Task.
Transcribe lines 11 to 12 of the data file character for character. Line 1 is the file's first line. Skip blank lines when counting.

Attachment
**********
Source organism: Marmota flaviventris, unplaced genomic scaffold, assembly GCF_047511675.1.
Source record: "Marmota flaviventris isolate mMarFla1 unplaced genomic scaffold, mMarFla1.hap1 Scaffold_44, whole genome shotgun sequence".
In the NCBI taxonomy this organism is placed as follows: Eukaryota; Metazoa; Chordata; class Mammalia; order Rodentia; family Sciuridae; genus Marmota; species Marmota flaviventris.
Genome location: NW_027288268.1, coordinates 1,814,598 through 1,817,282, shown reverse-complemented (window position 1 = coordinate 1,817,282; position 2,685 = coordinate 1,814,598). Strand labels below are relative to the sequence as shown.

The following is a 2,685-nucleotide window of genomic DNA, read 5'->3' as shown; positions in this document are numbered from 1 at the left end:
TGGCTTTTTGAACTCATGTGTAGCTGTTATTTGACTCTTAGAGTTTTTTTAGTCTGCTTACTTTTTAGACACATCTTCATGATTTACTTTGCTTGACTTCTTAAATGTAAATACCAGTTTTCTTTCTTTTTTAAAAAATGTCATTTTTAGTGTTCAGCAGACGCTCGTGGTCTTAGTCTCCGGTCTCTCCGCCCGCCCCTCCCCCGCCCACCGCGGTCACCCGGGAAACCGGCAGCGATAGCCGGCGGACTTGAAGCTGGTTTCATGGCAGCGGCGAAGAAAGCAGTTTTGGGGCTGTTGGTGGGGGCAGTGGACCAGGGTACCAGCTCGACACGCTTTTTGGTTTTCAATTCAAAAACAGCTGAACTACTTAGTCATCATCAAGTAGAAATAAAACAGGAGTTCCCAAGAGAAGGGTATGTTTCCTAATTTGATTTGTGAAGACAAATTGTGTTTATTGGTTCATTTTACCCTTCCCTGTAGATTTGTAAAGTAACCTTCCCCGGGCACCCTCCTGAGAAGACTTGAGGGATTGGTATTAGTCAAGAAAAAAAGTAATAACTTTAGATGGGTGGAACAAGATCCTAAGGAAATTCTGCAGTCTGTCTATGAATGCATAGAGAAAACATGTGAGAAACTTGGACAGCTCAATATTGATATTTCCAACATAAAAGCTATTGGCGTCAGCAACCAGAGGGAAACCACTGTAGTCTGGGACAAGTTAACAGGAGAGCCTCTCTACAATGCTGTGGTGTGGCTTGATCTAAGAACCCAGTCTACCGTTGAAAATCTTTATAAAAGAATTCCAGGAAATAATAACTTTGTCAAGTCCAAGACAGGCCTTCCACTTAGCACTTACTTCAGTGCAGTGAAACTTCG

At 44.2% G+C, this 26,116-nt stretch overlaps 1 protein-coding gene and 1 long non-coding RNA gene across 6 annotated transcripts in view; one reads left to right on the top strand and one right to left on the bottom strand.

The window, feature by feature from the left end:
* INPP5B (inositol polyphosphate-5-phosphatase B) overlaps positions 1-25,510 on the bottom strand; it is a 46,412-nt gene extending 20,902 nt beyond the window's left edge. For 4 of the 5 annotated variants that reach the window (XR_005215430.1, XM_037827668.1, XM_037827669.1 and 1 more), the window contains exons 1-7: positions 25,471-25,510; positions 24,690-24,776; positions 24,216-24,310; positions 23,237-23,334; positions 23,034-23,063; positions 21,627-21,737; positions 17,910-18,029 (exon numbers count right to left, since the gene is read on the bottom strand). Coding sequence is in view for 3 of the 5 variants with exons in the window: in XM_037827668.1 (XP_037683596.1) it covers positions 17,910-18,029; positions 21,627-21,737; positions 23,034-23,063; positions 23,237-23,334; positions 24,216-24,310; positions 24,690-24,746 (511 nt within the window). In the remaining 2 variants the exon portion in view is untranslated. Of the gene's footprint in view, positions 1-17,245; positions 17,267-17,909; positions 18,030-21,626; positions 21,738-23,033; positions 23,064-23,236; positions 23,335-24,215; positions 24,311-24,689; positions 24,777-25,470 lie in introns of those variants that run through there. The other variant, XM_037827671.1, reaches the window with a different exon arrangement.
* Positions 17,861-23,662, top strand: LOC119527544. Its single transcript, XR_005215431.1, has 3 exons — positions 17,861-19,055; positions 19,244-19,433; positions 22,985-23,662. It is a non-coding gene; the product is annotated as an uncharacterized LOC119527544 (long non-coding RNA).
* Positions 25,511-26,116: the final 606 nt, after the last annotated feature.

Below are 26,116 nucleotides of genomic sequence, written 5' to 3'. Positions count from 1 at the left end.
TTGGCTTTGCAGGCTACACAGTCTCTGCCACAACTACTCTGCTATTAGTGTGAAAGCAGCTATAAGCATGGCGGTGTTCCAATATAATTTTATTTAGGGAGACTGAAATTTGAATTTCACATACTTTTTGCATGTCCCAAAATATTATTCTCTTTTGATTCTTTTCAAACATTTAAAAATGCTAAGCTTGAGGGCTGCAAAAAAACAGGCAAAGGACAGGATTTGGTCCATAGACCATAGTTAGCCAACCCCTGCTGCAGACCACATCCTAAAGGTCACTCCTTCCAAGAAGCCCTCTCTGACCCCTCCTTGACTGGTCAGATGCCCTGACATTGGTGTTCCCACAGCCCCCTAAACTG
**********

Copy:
* Positions 25,511-26,116: the final 606 nt, after the last annotated feature.

Below are 26,116 nucleotides of genomic sequence, written 5' to 3'. Positions count from 1 at the left end.